against him and offered her money to "play dumb."
Lisa Dixon, Gates' girlfriend, testified that, on the night of
Gates' murder, a man approached Gates' car and asked him if he
wanted to buy a gold chain. Dixon stated that another man
subsequently approached the driver's side of the car and held a
gun to Gates' head. As this occurred, another man opened the
passenger side of the car and Dixon placed her hands over her
eyes. She then heard a gunshot and Gates fell into her lap. Dixon
testified that she never positively identified who shot Gates and
that she thought that the police had directed her to look at a
specific individual while she was viewing a lineup which included
Lamont Norwood testified that he was on the corner of 57th and
Stewart on the night that Gates was murdered. Norwood saw a man
give a gun to either Drain or Jones. Drain and Jones then walked
away. Minutes thereafter, Norwood heard a gunshot. When Norwood
arrived at 57th and Normal, he saw Gates in an ambulance. In
1993, Norwood spoke to Steve Kirby, a private investigator.
Norwood told Kirby that he could not remember anything about the
shooting. At trial, Norwood testified that he said this to
protect his family.
Detectives Michael Duffin and Tom Ptak investigated the
shooting. Detective Duffin testified that he spoke with Cara
Smith about Emmons and Gates' deaths and that this caused him to
search for Charles Jones, Robert Berry, and Jameel Drain. Police
arrested Jones and Berry relatively quickly, but searched for
Drain between 30 and 40 times before his arrest on June 19, 1991.
On cross-examination, defense counsel attempted to ask Detective
Duffin if his report stated that Berry told him that he was with
Drain on the night of the shooting. Defense counsel said he
wanted to introduce the contents of the report to show that
Detective Duffin had generated a false police report. The trial
court judge, however, sustained the State's objection and held
that defense counsel could only impeach Detective Duffin by
asking him if Berry had told him that he was with Drain.
Detective Duffin then testified that Berry had told him that he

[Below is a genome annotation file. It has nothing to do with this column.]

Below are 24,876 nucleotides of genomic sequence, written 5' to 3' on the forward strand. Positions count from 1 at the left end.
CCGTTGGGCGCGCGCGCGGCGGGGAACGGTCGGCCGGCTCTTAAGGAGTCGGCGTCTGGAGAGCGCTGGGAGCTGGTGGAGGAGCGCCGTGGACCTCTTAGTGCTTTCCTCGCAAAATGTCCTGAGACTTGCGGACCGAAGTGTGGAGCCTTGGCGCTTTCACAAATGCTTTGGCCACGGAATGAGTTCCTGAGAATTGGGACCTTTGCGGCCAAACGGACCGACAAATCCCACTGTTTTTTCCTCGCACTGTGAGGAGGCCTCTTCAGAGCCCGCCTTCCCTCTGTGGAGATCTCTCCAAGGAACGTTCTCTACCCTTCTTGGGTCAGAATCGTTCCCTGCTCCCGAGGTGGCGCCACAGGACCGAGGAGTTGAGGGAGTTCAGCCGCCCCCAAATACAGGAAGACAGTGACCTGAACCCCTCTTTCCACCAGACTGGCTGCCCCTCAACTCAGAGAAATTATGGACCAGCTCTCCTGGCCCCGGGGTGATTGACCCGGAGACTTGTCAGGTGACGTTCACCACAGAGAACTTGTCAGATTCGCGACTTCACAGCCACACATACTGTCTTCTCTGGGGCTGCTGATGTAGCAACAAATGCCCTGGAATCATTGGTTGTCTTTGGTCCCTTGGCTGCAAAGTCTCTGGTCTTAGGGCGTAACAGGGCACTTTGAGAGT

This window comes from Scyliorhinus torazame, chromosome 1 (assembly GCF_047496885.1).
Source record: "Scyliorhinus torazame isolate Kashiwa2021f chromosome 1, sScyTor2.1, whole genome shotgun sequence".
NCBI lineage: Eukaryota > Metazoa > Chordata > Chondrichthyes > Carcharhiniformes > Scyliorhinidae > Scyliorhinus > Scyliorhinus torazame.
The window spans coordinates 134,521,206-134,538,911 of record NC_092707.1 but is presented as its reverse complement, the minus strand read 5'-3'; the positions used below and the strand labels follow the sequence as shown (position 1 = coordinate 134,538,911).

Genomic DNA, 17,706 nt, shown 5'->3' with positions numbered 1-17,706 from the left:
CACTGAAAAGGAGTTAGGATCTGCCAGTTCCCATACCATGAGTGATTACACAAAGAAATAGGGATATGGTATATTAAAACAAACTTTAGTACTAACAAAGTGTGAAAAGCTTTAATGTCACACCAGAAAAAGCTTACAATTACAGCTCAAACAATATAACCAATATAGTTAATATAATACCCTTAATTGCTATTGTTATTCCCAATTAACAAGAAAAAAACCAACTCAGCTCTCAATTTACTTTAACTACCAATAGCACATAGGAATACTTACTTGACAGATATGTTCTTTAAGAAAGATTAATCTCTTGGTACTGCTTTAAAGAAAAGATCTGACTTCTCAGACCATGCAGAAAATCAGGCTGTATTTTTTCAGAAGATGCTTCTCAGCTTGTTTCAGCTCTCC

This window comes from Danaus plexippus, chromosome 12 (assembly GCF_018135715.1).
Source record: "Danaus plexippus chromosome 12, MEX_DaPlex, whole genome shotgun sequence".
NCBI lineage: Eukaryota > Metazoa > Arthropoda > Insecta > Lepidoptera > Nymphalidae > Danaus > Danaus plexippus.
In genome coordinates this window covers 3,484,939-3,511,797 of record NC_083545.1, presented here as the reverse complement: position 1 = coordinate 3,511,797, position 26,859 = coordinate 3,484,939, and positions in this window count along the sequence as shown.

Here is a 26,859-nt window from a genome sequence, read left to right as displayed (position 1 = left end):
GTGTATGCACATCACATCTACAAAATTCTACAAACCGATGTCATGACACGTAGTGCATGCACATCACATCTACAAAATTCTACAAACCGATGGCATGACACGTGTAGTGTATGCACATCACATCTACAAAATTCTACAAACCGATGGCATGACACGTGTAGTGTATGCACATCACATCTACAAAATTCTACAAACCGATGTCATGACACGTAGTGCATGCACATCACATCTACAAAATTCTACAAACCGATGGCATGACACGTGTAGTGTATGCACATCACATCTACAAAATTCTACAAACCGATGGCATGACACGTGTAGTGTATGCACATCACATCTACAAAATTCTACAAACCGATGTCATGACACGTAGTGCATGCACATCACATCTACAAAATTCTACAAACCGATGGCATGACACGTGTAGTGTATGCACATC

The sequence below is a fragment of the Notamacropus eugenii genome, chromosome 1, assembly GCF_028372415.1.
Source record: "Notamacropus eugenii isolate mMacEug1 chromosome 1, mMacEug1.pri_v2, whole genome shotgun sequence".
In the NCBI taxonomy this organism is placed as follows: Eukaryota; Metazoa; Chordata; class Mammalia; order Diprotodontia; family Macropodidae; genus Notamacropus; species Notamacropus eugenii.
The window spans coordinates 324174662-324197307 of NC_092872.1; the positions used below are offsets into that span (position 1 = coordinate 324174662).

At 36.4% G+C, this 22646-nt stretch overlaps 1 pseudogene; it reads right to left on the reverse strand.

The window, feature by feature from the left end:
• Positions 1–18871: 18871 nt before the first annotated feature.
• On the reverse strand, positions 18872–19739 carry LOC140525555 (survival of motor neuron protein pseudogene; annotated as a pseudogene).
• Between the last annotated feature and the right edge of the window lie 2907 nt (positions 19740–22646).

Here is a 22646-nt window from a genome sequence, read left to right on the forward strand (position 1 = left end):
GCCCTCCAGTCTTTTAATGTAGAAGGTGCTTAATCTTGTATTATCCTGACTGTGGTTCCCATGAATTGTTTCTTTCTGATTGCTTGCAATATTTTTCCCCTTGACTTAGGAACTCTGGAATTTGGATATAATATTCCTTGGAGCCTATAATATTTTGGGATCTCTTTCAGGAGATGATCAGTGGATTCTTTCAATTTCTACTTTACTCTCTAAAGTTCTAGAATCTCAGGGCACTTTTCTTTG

was with Drain on October 7, 1990, and that Drain had a gun and
shot Gates. He also testified that Lisa Dixon viewed a lineup and
C. Procedural Posture
A jury in the Circuit Court of Cook County, Illinois, found
Drain guilty of first degree murder and attempted armed robbery.
The circuit court sentenced Drain to 47 years imprisonment for
the murder and 15 years imprisonment for the attempted armed
robbery, to be served concurrently.
In his direct appeal, Drain contended that:
(1) The trial court deprived him of his
constitutional right to present a defense when it
denied his motion to subpoena Detectives Duffin
and Tom Ptak's employment records without first
conducting an in camera inspection of those
records to determine whether they were relevant;
(2) The trial court deprived him of his
constitutional right to present a defense and his
right to confront and cross-examine witnesses
when it precluded defense counsel from
questioning Detective Duffin about whether he
generated false police reports;
(3) His multiple convictions for first degree murder
and attempted armed robbery were improper since
both offenses arose from a single act; and
(4) His sentence of 47 years imprisonment was
excessive in light of evidence that showed that
the shooting was not premeditated, that he had
only one prior conviction for a nonviolent
offense, and that he had significant
On December 29, 1995, the Illinois Appellate Court rejected
these claims and
affirmed Drain's conviction. People v. Drain, 276 Ill. App.3d 1120,
231 Ill.Dec. 734, 697 N.E.2d 15 (1995) (unpublished order).
Drain filed a petition for leave to appeal ("PLA") with the
Illinois Supreme Court raising issues one, two, and four, which
was denied. People v. Drain, No. 80559 (Ill. Apr. 2, 1996).
Drain did not seek state post-conviction relief.
Drain's § 2254 petition raises the same four issues presented
to the Illinois Appellate Court on direct appeal. Drain also
filed a "Memorandum in Support of Amended Arguments for Habeas
Corpus Petition Relief" with this court raising five additional
(1) The trial court erred when it refused to permit
the defense to cross-examine Detective Duffin and
thereby allowed the prosecutor to make a closing
argument that contradicted the defense's offer of
(2) The trial court's rulings regarding the voir
dire, jury instructions, and jury seating were
(3) The trial court erred by allowing the prosecutor
to remark on Drain's failure to testify, to make
misstatements of the law and to make prejudicial
statements unsupported by the evidence;
(4) The trial court erred when it refused to admit
Drain's proffered photographic exhibits and
admitted the state's photographic exhibits into
(5) The trial court erred when it denied Drain's
motion for a directed verdict.